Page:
However, Boyd added she didn’t plan to apply for funding outside of IOLTA, which funds her district 100 percent, because other grants in her district are already going to other legal aid providers, such as Indiana Legal Services and Indianapolis Legal Aid Society.

She said legal aid organizations in her district also have representatives on the Heartland Pro Bono Council board of directors so they are already working together in terms of sharing ideas to help improve access to justice.

Terry McCaffrey began as plan administrator for the Volunteer Lawyer Program of Northeast Indiana Inc. in District 3 in November. In his district, which includes Adams, Allen, DeKalb, Huntington, LaGrange, Noble, Steuben, Wells, and Whitley counties, he said there hasn’t been much done in the way of fundraising in the legal community, but it is something he and the board of directors are considering this year.

The Volunteer Lawyer Program of Northeast Indiana also receives additional funding for its Volunteer Advocates for Seniors & Incapacitated Adults program, he said, but IOLTA funds go only to the administrative costs for pro bono work and the pro bono work is funded only by IOLTA.

Tammy Sparks, plan administrator/executive director of Legal Aid – District Eleven Inc., has a similar situation. Her district, which includes Bartholomew, Brown, Decatur, Jackson, and Jennings counties, also oversees programs other than the pro bono program to offer access to justice for indigent people in her community. Like District 3, even though District 11 receives other grants for specific programs, IOLTA funds only cover pro bono, and the pro bono program is 100 percent funded by IOLTA.IOLTA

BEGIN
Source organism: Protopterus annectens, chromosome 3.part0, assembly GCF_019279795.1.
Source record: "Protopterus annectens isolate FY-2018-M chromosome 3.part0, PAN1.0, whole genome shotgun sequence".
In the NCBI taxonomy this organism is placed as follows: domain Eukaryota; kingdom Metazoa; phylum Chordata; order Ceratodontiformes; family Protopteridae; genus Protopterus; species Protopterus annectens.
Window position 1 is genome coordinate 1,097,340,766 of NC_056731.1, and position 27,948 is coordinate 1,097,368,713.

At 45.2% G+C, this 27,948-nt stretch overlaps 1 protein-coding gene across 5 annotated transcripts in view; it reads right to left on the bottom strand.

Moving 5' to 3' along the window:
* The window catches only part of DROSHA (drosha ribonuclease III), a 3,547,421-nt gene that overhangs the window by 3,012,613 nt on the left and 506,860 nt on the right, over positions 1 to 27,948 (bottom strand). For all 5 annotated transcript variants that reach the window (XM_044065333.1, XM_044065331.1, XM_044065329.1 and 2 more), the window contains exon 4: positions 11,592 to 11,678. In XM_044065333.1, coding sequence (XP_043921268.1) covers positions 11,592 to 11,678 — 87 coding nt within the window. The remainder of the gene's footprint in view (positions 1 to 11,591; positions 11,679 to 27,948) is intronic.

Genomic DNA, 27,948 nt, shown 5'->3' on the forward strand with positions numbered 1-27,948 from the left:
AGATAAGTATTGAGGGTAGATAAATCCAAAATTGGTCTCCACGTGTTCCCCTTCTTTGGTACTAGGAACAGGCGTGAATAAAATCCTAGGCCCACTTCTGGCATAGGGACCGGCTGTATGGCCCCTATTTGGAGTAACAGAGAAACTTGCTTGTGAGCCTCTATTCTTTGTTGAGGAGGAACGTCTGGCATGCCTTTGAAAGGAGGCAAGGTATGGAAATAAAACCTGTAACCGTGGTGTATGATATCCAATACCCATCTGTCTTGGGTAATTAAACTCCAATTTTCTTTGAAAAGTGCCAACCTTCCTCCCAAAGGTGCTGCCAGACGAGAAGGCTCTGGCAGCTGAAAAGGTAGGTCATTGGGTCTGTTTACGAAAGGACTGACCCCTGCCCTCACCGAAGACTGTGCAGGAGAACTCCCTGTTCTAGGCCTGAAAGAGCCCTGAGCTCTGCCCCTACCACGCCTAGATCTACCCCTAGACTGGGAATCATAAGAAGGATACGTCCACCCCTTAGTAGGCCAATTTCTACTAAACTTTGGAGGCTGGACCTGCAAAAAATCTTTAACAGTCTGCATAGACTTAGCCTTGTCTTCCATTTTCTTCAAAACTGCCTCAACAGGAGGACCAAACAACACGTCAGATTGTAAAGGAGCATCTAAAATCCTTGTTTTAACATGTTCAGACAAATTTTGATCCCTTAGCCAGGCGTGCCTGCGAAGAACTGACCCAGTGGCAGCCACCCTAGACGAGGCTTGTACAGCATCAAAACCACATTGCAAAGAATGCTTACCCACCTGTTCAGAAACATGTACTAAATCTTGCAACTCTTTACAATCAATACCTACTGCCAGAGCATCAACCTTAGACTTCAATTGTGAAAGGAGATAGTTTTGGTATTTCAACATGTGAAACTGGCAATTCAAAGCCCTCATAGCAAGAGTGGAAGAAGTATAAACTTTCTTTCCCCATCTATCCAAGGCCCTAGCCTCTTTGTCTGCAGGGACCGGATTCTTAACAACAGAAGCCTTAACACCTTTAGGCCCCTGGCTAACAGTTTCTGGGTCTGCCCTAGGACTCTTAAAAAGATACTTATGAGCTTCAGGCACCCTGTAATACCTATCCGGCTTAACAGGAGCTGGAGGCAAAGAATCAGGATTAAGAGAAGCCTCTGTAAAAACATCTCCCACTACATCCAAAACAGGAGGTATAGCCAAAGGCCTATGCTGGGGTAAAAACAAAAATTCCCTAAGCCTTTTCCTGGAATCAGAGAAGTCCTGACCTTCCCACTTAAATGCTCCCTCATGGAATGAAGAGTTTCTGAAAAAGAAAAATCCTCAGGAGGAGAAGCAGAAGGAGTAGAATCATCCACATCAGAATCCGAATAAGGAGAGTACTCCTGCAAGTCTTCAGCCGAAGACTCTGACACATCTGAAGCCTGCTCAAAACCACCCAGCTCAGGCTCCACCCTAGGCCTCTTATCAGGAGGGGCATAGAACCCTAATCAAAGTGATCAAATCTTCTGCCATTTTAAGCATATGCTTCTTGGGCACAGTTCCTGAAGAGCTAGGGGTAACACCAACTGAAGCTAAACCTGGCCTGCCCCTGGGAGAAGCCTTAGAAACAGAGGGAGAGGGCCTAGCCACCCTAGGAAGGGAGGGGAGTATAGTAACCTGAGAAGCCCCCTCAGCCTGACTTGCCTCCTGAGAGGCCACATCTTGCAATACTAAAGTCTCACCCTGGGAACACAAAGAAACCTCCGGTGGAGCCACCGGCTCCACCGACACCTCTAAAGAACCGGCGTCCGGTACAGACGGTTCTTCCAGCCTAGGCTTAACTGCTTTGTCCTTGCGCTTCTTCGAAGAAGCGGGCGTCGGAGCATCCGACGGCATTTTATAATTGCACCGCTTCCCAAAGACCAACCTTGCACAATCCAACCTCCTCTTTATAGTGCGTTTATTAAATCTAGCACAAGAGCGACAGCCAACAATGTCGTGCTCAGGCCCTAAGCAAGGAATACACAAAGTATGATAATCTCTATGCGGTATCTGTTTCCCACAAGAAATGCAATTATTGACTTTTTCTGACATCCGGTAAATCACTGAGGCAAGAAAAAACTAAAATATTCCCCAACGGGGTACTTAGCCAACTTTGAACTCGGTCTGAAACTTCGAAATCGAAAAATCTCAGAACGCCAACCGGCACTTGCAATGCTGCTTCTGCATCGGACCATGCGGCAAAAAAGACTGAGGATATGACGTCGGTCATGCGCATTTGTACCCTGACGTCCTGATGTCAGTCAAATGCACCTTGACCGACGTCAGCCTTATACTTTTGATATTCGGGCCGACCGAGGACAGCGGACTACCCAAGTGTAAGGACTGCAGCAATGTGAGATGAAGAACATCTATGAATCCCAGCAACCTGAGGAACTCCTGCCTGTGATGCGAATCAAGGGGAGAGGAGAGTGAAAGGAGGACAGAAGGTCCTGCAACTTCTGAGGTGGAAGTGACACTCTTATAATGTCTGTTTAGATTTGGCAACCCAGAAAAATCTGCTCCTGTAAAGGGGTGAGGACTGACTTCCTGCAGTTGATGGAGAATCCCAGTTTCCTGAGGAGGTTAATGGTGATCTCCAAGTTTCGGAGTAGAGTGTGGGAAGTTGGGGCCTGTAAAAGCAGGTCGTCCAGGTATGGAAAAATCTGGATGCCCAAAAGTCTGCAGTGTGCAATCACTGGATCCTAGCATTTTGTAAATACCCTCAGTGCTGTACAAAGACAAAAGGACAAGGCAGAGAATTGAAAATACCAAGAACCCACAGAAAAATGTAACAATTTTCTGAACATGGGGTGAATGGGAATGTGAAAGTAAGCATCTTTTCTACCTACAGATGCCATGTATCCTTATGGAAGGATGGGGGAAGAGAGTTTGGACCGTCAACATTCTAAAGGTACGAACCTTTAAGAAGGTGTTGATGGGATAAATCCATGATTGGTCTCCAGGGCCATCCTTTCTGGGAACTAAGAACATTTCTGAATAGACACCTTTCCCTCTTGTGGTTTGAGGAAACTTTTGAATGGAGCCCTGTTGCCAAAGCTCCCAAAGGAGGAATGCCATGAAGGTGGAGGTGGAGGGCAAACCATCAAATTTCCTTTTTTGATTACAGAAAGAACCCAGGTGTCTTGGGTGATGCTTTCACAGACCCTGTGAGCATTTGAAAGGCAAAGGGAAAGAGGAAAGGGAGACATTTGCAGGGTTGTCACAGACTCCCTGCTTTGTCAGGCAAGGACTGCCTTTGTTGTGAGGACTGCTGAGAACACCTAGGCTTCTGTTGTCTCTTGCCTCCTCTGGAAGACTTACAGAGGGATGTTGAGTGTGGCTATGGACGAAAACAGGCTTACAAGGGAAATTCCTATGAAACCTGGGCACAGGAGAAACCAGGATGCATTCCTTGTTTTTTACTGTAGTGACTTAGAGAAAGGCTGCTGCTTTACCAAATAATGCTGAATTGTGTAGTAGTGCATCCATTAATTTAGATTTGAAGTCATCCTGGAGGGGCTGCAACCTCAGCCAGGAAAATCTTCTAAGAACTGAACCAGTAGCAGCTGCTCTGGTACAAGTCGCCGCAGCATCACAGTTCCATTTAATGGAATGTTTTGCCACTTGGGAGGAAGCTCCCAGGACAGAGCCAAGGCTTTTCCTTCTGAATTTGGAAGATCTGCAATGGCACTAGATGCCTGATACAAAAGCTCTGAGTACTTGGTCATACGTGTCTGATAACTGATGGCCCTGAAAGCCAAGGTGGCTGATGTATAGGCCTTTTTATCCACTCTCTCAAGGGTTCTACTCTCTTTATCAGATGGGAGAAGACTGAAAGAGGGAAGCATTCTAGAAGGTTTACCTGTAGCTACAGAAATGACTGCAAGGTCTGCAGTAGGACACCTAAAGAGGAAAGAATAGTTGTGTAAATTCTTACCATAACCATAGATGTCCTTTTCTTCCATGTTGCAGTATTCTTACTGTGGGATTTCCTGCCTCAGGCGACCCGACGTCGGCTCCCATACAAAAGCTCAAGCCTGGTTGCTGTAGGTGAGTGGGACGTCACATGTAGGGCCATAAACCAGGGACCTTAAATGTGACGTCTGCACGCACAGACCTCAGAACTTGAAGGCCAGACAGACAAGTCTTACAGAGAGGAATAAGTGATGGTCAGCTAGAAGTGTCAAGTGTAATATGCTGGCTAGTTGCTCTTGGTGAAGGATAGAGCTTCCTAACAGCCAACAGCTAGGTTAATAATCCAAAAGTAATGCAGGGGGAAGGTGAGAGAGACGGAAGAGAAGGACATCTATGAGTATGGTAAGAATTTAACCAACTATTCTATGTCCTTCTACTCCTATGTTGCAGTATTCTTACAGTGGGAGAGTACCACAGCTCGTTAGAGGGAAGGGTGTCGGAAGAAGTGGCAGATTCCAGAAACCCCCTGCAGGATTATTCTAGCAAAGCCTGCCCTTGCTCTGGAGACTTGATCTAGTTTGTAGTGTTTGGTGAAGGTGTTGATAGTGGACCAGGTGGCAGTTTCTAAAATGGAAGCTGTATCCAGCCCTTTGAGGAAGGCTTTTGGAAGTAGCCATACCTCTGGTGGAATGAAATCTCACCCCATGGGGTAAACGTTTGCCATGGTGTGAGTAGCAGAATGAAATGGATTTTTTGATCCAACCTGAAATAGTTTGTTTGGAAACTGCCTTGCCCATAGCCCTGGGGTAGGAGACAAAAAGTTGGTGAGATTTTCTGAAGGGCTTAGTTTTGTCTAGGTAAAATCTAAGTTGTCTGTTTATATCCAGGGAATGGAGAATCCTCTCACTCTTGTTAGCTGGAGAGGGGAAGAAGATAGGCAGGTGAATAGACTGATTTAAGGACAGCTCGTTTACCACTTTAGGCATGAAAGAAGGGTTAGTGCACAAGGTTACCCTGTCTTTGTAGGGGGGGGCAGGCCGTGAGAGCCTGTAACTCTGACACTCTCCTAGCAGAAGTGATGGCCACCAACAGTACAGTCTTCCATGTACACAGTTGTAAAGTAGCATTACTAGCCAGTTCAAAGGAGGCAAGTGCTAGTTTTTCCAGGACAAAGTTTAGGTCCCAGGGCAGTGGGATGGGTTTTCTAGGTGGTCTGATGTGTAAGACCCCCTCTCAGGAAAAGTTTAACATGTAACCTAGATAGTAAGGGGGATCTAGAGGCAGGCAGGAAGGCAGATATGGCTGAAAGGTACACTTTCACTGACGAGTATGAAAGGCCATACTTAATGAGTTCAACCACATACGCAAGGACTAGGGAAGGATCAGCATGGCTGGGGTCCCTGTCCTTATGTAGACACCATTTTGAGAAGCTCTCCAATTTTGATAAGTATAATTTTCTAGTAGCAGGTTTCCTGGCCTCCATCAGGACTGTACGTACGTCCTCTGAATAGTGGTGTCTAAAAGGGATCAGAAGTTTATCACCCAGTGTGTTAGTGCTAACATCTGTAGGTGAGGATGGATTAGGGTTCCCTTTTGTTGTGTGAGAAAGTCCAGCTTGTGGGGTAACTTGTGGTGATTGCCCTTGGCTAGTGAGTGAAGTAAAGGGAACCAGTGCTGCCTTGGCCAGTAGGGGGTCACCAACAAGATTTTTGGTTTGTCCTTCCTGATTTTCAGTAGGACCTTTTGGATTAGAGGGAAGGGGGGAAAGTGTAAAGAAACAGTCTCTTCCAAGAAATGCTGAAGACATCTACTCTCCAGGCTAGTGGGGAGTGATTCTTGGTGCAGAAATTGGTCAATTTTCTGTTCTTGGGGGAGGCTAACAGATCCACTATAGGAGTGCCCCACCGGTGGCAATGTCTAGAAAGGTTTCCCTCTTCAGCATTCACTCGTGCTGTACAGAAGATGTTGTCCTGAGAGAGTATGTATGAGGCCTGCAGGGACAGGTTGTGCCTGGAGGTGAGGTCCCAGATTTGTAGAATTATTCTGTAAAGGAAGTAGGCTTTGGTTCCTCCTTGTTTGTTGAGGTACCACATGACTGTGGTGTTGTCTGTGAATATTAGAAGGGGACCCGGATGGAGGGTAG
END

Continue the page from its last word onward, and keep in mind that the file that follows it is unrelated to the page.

Her district also has not hosted a fundraising event, but she and her board of directors will discuss the idea at least for the exposure for the organization, she said.

In District 13, the Volunteer Lawyer Program of Southwestern Indiana Inc. is mostly funded by IOLTA, said plan administrator Beverly Corn, who oversees the program with R. Scott Wylie.

In that district, which includes Daviess, Dubois, Gibson, Knox, Martin, Perry, Pike, Posey, Spencer, Vanderburgh, and Warrick counties, about 95 percent of funding for all programs comes from IOLTA.

However, the Evansville Bar Foundation, directly through the Evansville Bar Association, pays for the advertising costs for the monthly Talk To A Lawyer Program. The district also receives some funding from the Indiana Supreme Court specifically for a family court project in that district. Donations from the legal community make up 0.5 percent of the budget. Other partnerships, such as donated tax services from an accounting firm and low-fee counseling for parties in the family court program also offset costs.

Other districts also have free or reduced overhead costs, such as rent and administrative fees, thanks to non-profit or legal aid organizations in their districts.

As the districts prepare their annual reports in the coming weeks, there is a tinge of uncertainty for their budgets. They do, however, seem to share the idea that their legal communities will step in if needed.

“Scott and I believe that if it comes down to rock bottom there’s no money to operate at the level everyone has come to expect from District 13, we can call on the lawyers and community leaders to help us out of any crisis,” Corn said via e-mail. “Call me a ‘PollyAnna,’ and many do, but I believe the downward spiral is over and within a year, IOLTA will be breathing a sigh of relief. Indiana is so fortunate that the IBF had the wisdom and foresight to prepare for times like these and put reserves in place. However, Scott and I both believe that we need to do our part to make whatever reductions we can so that the IBF can count on us to do our part during these times, just as we have come to count on them.”•